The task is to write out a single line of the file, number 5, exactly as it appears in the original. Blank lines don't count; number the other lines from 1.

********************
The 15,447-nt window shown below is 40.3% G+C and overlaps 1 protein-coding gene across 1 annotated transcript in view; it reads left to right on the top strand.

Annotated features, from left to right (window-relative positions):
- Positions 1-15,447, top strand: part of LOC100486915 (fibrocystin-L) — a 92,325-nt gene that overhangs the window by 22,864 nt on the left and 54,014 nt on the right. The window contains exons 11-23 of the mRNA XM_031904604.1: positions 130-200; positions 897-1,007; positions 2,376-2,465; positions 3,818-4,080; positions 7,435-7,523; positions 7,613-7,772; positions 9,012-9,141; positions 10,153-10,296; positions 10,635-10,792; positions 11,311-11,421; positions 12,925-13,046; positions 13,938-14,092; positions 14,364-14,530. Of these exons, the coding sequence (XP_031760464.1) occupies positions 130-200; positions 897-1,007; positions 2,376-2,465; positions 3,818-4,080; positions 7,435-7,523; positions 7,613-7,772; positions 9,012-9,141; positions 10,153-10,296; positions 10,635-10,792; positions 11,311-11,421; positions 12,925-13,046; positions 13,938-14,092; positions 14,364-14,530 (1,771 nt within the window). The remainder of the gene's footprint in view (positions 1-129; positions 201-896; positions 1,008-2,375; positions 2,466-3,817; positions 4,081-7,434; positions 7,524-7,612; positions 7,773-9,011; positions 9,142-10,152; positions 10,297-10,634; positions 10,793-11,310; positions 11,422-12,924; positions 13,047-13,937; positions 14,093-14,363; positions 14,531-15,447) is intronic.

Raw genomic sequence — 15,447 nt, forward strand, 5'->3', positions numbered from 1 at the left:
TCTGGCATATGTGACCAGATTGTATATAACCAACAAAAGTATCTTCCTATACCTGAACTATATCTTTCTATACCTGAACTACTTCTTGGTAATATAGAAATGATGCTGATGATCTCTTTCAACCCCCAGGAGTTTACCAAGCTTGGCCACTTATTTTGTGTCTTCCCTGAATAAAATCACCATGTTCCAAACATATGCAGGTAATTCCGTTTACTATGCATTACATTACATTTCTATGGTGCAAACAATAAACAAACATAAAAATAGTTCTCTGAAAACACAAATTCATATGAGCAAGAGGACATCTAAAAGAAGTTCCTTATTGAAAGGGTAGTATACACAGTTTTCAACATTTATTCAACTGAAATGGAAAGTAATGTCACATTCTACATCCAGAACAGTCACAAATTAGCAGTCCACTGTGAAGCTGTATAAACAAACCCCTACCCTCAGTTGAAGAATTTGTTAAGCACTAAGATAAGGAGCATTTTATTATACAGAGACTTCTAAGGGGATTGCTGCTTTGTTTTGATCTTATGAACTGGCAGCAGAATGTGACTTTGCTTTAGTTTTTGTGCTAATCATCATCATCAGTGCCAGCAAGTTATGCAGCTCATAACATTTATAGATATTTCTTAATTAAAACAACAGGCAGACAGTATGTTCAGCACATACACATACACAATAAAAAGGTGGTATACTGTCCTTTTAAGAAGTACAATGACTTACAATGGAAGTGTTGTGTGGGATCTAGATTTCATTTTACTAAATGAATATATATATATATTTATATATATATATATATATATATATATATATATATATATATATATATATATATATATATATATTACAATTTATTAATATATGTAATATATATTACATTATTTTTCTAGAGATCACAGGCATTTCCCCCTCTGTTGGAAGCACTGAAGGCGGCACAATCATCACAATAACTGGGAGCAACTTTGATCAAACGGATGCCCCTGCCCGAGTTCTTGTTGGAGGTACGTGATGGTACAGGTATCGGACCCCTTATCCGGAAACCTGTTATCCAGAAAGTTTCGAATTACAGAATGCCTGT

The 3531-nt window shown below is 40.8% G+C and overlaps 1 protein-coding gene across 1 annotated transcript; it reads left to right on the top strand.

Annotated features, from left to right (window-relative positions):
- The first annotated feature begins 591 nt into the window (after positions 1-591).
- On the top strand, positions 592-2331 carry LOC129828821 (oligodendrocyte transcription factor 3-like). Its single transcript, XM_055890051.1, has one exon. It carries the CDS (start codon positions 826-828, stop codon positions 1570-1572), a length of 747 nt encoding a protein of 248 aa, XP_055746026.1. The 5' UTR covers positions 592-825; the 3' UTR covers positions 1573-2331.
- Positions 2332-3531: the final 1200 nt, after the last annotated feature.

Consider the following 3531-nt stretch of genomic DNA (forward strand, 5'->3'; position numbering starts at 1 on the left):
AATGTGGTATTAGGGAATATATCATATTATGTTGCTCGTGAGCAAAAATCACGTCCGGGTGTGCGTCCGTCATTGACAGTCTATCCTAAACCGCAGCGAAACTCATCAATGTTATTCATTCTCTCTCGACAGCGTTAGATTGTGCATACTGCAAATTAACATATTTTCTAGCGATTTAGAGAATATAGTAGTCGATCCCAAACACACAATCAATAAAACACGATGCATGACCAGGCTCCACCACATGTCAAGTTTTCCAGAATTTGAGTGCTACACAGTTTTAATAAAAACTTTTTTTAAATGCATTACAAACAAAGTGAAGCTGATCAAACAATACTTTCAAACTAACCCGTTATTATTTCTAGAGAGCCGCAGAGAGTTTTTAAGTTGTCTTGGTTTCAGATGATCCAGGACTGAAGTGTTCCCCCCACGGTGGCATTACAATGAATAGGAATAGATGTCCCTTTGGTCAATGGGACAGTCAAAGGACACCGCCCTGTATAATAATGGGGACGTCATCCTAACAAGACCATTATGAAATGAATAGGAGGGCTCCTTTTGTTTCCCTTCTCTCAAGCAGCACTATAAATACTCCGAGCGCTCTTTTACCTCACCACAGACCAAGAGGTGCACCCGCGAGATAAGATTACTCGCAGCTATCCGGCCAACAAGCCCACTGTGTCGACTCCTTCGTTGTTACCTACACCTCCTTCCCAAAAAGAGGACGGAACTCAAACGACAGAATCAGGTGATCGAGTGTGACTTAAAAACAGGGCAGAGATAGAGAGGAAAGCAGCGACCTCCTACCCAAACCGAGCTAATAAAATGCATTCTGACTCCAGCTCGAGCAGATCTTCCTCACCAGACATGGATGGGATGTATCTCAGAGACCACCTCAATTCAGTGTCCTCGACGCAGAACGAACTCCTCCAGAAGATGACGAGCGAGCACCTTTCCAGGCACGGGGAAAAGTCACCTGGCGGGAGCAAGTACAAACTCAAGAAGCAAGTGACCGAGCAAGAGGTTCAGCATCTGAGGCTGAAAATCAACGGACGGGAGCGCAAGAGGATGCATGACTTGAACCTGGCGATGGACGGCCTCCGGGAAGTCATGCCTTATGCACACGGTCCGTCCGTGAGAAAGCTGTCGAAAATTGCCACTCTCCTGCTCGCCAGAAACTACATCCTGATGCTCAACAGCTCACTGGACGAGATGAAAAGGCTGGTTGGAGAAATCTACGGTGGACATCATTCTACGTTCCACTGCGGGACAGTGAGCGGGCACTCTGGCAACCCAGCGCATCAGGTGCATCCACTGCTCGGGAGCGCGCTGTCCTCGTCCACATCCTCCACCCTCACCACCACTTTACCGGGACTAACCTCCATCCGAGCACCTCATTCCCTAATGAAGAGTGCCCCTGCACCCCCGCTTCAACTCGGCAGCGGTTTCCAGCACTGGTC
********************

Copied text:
TCTGGCATATGTGACCAGATTGTATATAACCAACAAAAGTATCTTCCTATACCTGAACTATATCTTTCTATACCTGAACTACTTCTTGGTAATATAGAAATGATGCTGATGATCTCTTTCAACCCCCAGGAGTTTACCAAGCTTGGCCACTTATTTTGTGTCTTCCCTGAATAAAATCACCATGTTCCAAACATATGCAGGTAATTCCGTTTACTATGCATTACATTACATTTCTATGGTGCAAACAATAAACAAACATAAAAATAGTTCTCTGAAAACACAAATTCATATGAGCAAGAGGACATCTAAAAGAAGTTCCTTATTGAAAGGGTAGTATACACAGTTTTCAACATTTATTCAACTGAAATGGAAAGTAATGTCACATTCTACATCCAGAACAGTCACAAATTAGCAGTCCACTGTGAAGCTGTATAAACAAACCCCTACCCTCAGTTGAAGAATTTGTTAAGCACTAAGATAAGGAGCATTTTATTATACAGAGACTTCTAAGGGGATTGCTGCTTTGTTTTGATCTTATGAACTGGCAGCAGAATGTGACTTTGCTTTAGTTTTTGTGCTAATCATCATCATCAGTGCCAGCAAGTTATGCAGCTCATAACATTTATAGATATTTCTTAATTAAAACAACAGGCAGACAGTATGTTCAGCACATACACATACACAATAAAAAGGTGGTATACTGTCCTTTTAAGAAGTACAATGACTTACAATGGAAGTGTTGTGTGGGATCTAGATTTCATTTTACTAAATGAATATATATATATATTTATATATATATATATATATATATATATATATATATATATATATATATATATATATATATATATTACAATTTATTAATATATGTAATATATATTACATTATTTTTCTAGAGATCACAGGCATTTCCCCCTCTGTTGGAAGCACTGAAGGCGGCACAATCATCACAATAACTGGGAGCAACTTTGATCAAACGGATGCCCCTGCCCGAGTTCTTGTTGGAGGTACGTGATGGTACAGGTATCGGACCCCTTATCCGGAAACCTGTTATCCAGAAAGTTTCGAATTACAGAATGCCTGT